An economy on artificial respirators

The COVID-19 pandemic has not only had repercussions on the social life of the population, it has also greatly impacted the Canadian and Quebec economy.

• Read also: Managing the pandemic: “It was important to make a quick decision”

And for a rare time in history, governments willfully triggered a recession to protect citizens.

Aid programs for businesses and individuals, historic unemployment rates and unprecedented debt for governments, the pandemic has taken a toll on the economy.

“I could not have invented a recession with a dynamic like we are currently experiencing. It was the worst recession in modern history in terms of loss of economic activity, ”said Stéphane Marion, chief economist of the National Bank.

Even the New York Stock Exchange will be no exception. In March 2020, the Krash is major: in one month the stock market loses 30%.

More locally, it is the restaurants, factories and businesses that have suffered. In an attempt to save lives and limit the spread of the virus, the government is asking them to shut down. We deliberately suffocate the economy to avoid the worst.

“We were as destitute as the population. We reacted as we went along. It feels bad as a person to see so many people impacted and not necessarily always have the solutions. We worked as best we could under the circumstances, ”agrees the Minister of the Economy of Quebec, Pierre Fitzgibbon.

The province quickly realizes that without help, the economy will collapse.

“People who were asking for direct help, what we said was ‘for now let’s give cash, let’s make loans’. Indeed, loans are not perfect. I think people realized that you have to be careful too. If we had been too quick on our interventions, it would be billions that we would have given. We had to keep a little reserve, ”adds Mr. Fitzgibbon.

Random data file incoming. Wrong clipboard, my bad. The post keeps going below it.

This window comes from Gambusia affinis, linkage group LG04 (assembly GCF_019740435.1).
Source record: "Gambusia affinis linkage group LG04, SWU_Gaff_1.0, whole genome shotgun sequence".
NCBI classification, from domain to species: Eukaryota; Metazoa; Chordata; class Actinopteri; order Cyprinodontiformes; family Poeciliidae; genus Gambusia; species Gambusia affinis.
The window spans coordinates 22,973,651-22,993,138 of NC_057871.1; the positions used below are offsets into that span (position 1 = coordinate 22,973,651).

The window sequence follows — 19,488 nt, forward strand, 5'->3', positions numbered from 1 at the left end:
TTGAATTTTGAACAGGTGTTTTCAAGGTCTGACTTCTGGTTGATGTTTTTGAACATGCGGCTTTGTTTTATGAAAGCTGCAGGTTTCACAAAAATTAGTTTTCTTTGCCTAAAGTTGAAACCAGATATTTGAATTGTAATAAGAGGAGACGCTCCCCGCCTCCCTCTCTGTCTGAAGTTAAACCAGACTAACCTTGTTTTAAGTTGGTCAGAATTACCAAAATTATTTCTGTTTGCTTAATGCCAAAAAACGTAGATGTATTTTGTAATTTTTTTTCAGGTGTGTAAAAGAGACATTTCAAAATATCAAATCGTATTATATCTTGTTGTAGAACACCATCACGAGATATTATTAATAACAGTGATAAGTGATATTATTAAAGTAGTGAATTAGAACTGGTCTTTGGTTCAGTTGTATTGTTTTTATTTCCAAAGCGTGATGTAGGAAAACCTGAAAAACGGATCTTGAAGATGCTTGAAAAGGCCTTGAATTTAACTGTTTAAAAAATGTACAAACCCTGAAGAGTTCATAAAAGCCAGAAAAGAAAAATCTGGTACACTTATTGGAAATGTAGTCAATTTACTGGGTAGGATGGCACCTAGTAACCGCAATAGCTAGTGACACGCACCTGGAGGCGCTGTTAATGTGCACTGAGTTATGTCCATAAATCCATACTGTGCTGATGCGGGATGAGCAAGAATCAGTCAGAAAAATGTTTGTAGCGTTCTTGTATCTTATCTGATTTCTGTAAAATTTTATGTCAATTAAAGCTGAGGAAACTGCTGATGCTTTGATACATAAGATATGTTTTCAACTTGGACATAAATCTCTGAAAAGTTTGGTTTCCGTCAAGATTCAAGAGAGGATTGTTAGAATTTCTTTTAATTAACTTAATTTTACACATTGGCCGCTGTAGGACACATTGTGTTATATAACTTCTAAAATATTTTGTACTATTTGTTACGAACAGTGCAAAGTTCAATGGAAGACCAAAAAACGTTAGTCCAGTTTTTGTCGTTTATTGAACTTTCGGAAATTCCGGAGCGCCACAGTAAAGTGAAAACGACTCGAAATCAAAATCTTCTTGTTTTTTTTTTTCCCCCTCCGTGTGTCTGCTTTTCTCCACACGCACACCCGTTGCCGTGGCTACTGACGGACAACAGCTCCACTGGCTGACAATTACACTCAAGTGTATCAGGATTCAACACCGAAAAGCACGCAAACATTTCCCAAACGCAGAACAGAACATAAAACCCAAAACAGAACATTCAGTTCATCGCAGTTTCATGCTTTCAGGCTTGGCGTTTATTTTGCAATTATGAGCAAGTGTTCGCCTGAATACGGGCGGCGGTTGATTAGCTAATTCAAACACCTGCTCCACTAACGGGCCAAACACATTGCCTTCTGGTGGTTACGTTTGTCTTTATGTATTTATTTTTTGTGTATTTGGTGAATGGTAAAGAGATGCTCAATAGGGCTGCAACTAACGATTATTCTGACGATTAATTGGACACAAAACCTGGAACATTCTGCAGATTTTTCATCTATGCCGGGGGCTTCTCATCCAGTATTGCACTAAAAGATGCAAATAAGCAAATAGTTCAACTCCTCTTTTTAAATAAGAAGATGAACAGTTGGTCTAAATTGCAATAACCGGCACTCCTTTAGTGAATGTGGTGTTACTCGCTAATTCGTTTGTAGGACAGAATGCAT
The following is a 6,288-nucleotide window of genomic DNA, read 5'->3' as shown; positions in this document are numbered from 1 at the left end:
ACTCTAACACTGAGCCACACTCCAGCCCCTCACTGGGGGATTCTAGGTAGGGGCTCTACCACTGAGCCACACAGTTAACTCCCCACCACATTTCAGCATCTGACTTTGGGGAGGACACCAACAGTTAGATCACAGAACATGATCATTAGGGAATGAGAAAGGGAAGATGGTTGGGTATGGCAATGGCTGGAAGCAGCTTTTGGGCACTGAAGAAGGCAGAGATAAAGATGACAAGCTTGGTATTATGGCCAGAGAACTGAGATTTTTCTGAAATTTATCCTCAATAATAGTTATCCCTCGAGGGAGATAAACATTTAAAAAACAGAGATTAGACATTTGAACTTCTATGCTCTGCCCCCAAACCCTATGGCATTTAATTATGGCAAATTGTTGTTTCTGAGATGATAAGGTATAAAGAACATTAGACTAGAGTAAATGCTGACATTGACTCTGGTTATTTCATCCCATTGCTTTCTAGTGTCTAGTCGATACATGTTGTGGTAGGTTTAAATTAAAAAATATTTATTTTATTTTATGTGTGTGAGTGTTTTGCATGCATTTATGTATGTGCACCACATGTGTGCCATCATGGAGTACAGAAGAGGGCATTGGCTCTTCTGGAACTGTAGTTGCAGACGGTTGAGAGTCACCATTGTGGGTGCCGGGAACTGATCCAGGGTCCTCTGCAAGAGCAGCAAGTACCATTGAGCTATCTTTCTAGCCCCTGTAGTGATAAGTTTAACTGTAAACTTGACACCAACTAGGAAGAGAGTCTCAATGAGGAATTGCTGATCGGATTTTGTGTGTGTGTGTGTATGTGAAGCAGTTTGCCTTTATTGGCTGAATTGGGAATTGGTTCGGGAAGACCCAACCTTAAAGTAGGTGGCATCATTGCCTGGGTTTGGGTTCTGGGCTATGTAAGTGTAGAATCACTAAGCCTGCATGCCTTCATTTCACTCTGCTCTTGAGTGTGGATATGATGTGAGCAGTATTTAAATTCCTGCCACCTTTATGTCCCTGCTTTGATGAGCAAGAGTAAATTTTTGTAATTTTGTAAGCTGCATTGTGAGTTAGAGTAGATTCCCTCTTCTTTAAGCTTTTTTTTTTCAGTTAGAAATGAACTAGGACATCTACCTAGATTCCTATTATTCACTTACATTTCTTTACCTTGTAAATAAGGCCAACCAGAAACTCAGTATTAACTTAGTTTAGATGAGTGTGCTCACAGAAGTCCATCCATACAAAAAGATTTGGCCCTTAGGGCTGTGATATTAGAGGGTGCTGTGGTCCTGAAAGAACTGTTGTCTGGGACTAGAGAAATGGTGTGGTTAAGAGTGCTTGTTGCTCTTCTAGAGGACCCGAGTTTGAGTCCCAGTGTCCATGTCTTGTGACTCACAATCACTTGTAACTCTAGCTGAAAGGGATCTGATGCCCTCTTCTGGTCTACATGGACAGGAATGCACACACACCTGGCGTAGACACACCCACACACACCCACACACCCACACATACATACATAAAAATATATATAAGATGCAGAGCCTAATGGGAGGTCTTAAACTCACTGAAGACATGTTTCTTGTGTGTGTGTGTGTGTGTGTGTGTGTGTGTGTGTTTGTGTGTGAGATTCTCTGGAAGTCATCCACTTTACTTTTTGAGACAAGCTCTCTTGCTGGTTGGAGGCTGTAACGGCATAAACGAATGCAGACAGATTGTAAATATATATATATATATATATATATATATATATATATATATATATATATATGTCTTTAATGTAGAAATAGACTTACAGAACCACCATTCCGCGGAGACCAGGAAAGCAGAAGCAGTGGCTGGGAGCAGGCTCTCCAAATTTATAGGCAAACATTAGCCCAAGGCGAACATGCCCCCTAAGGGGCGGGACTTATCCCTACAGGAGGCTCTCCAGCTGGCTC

The Minister thus wanted to keep a balance between the ecosystem and public funds.

In the months that follow, Ottawa and Quebec will set up financial assistance programs to maintain this balance as best they can. PCU, CUEC, PACME, PAUPME, PACTE, PCRE, PCREPA, etc., the Canadian and Quebec economy are quickly put on artificial respirators.

On March 25, 2020, the former Canadian Minister of Finance, Bill Morneau, amounts to 52 billion in aid to the population.

“We have to do whatever it takes and we will do whatever it takes over the next few days and weeks,” said Treasury Board President Jean-Yves Duclos the same day.

“Everyone must understand the urgency of helping individuals and businesses alike,” declared the Premier of Quebec, François Legault, on April 8, 2020.

The programs put in place will make it possible to replenish the portfolio of the unemployed and businesses.

“Had it not been for budgetary, monetary, synchronized, planetary stimuli, the recession would have been much more painful,” said Stéphane Marion.

But what is the price to pay for its aid programs? Quickly, the critics fuse. Too generous, the programs discourage the unemployed from returning to work.

“PKU responded to a need that was evident at the start of the pandemic. (…) It is certain that over the passage of time, it has had a bit of perverse effects because it has become a bit of a disincentive to work for several people, ”explains the Minister of Work of Quebecois, Jean Boulet.

The paradox in this pandemic: despite the recession, taxpayers still manage to get richer, their debt is decreasing.

“We noticed that this is the first recession in history where households have not experienced a negative wealth effect. This is the first time in a recession (where) the price of houses has appreciated and the price of financial assets, and therefore the stock market, very very quickly regained the lost ground, ”says Mr. Marion.

Due to the explosion in house prices, it is estimated that households have become richer by more than 4%

“I would never have believed that, because I would never have believed that we would have injected so much government money into the system. (…) The total dollar volume of 400 billion is incredible, ”judges Emilio Imbriglio, CEO of the firm Raymond Chabot Grant Thornton.

One year later, while the COVID-19 vaccination campaign is underway, Canada and Quebec can see an economic recovery.

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